“They’re able to examine texts and figure out who needs to be triaged. They’ve mapped it out to know who is most at risk,” explains Plax. If you’re trying to reach young people, there’s probably no better way than through their phones.
“Texting’s huge,” says Plax. “Text messaging is important for all populations of young people, but especially for youth who feel they’re on the margins. Because sometimes it’s easier to text things that are deeply felt than it is to say them face to face.”
Dr. Plax stops for a moment, as if she’s searching for the perfect words. Then she finds them.
“Loneliness literally kills.”
She adds, “Stigma and shame and racism and homophobia — these are all real things that really impact young people’s lives.”
And these things impact our health. Plax talks about Adverse Childhood Experiences. Experiences like having a parent with a serious mental illness, drug and alcohol abuse in the household, intimate partner violence in the household, the death or incarceration of a parent.
The more of these experiences that a young person has, the more likely they are to engage in violence, the more likely they are to have a problem with alcohol or drug use, the more likely they are to have STDs or HIV, the more likely they are to have heart disease and other illnesses, the more likely they are to engage in self-harm.
“These Adverse Childhood Experiences are really bad for us,” Plax says. “And we’ve underestimated their true impact on our health. Because we think, ‘Oh, that’s not really our biology, that’s “social” — biology is over here and social is over there.’ The neck, amazingly, connects our brains and our bodies.”
Seen in this context, youth suicide becomes a critical issue of minimizing the total volume of stress felt by young people, especially young people who are facing a number of ACEs. But it also calls for LGBTQ adults to be available for young people. Finding trustworthy adults is important — people who understand what young LGBTQ people face and can serve as a social balance to the rejection and homophobia they encounter. That’s why gay-straight alliances and places like the Spot save lives: They offer a place where you can be yourself.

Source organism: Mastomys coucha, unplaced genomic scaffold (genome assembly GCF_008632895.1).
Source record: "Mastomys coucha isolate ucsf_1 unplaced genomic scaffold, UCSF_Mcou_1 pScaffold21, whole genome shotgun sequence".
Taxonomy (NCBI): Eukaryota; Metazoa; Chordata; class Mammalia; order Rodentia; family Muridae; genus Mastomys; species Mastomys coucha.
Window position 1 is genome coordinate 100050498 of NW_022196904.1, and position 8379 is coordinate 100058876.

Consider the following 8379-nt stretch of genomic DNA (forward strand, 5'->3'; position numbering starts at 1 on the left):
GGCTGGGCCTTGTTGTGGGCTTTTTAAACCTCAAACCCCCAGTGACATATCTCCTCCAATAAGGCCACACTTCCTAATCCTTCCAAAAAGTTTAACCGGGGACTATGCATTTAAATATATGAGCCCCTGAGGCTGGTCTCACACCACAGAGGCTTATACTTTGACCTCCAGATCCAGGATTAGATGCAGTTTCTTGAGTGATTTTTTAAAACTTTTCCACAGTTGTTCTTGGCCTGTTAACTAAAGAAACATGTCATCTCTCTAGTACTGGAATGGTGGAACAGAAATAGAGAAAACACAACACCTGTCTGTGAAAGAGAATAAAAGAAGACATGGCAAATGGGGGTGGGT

Flying the rainbow flag helps, Plax says. “The flag really matters. When kids see that flag they know the people there know something. It conveys messages that are important in profound, wordless ways.”
Erin O’Flaherty once raised a flag in her own way. Today, she lives a more low-profile life, co-managing a women’s clothing boutique in Chesterfield called Rachel’s Grove. But in 2016, when the eyes of the pageant world were on her, she chose a platform that wasn’t going to be universally embraced. That was brave of her. She was out there — she was visible — and she was helping kids make social connections with welcoming people in life-giving places.
“I hope I made a difference. I hope people heard that message.”
Tya did. In the year since she met O’Flaherty, life has not been especially easy. But she has her voice. And, thanks to a friendship with a trusted adult, she knows she is heard.
Seán Collins was a founding member of the Washington, D.C., chapter of the National Lesbian and Gay Journalists Association and the former managing senior producer of NPR’s “All Things Considered.” He lives in the Grove.